Bernie Leadon’s interesting comment about Gram Parsons

Editor’s Note: “Underground Nashville” covers artists, authors, musicians, poets, political figures, and other compelling people and happenings not typically covered by the mainstream Nashville media. It also presents reflections and commentary from an underground/indie perspective. As I told ‘The Tennessean’ in 2008, “since moving to Nashville twenty-five years ago, I have met people whose lives do not remotely reflect the caricature of what many outside our city presume to be a ‘Nashvillian’ or the Nashville experience. “Underground Nashville” thus explores the soul of the city, not its surface—offering “thoughts from the shadows of a great American city.”

Dave Carew

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As we head into the New Year, please do not forget those less fortunate than you. To make sure homeless human beings receive the food, love, and friendship they need, please donate to the Nashville Rescue Mission by calling (615) 255-2475 or by visiting Nashvillerescuemission.org.  Thank you.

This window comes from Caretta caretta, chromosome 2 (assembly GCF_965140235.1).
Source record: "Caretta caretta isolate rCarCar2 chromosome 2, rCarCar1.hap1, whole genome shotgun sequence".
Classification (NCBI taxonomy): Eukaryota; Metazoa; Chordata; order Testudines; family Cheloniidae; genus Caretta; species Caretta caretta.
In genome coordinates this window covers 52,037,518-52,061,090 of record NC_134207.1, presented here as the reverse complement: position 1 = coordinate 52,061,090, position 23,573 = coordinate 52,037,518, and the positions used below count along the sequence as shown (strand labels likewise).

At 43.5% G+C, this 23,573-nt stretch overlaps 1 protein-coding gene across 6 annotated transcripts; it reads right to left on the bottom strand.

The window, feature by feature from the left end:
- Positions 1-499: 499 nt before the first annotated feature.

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Bernie Leadon’s interesting comment about Gram Parsons

By Dave Carew

Two years ago, a friend of mine—a Nashville-based musician—found himself on a plane back home with Bernie Leadon. (For those of you originally from another galaxy, Leadon was a founding member of The Eagles who, prior to that, played in The Flying Burrito Brothers with Gram Parsons and three other original members of that band.)  Because my friend is such a huge Gram Parsons and Burritos fan, he quickly fell into a conversation with Leadon about Gram.

I’m sure the conversation went on for (at least) several minutes, but the one comment made by Leadon that my friend found most interesting, memorable, and thought-provoking was the following. (Leadon was talking about Gram’s place in the history of American music):

“You know, originally they didn’t give Gram enough credit. Now they give him too much.”

David M. (Dave) Carew is editor of “Underground Nashville” and the author of the novels “Everything Means Nothing to Me: A Novel of Underground Nashville” and “Voice from the Gutter.” He also is a freelance publicist and copywriter.

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